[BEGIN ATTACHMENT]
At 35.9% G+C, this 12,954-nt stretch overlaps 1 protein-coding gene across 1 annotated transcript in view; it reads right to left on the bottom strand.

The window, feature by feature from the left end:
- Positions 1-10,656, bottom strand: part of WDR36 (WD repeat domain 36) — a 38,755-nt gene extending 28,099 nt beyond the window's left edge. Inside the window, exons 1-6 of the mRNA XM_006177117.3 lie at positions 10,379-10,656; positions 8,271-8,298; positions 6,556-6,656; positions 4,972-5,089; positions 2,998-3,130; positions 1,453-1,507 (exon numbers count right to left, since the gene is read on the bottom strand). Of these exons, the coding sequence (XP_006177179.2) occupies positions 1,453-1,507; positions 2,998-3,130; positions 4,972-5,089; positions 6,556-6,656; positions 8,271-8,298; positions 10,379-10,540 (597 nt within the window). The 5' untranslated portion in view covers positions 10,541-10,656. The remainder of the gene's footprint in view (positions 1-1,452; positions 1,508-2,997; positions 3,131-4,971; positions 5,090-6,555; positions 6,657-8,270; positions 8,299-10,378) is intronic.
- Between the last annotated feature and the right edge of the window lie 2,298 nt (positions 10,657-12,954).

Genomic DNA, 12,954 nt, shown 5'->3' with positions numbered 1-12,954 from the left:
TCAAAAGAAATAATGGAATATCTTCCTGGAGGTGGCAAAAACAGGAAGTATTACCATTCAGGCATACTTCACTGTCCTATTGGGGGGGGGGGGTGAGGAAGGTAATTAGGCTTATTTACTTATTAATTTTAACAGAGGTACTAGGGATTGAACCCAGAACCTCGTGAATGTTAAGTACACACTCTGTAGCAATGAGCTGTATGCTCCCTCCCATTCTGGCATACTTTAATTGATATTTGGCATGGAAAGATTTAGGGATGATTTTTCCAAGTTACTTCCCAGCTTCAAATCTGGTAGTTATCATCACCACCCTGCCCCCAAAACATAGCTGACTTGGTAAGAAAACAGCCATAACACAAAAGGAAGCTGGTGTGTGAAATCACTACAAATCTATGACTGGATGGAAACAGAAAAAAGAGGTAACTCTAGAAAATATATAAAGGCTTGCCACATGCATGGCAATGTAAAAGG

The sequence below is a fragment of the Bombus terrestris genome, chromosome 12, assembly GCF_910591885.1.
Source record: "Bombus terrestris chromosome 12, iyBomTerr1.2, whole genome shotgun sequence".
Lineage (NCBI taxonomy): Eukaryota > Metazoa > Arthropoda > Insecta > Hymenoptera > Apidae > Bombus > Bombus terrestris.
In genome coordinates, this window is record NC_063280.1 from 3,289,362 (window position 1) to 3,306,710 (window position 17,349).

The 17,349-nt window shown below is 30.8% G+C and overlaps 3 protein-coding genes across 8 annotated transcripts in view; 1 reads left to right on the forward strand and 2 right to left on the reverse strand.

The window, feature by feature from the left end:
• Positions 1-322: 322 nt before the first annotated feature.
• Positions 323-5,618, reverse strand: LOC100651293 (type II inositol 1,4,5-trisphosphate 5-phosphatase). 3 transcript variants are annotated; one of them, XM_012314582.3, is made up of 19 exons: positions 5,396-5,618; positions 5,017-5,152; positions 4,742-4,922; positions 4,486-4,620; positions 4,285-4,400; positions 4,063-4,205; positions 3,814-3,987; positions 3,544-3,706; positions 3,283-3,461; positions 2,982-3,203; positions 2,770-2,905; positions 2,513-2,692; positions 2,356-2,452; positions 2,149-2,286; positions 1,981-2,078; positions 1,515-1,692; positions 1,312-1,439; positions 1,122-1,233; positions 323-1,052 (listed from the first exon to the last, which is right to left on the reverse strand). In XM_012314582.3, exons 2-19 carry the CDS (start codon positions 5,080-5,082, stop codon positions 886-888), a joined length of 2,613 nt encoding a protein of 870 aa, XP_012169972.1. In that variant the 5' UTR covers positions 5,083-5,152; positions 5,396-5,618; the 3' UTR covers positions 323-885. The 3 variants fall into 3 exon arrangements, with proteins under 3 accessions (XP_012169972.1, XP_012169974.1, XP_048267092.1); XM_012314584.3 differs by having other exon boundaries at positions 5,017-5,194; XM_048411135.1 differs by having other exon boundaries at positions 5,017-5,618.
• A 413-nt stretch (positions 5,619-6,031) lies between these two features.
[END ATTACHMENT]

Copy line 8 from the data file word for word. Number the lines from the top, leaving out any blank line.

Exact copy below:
Source record: "Bombus terrestris chromosome 12, iyBomTerr1.2, whole genome shotgun sequence".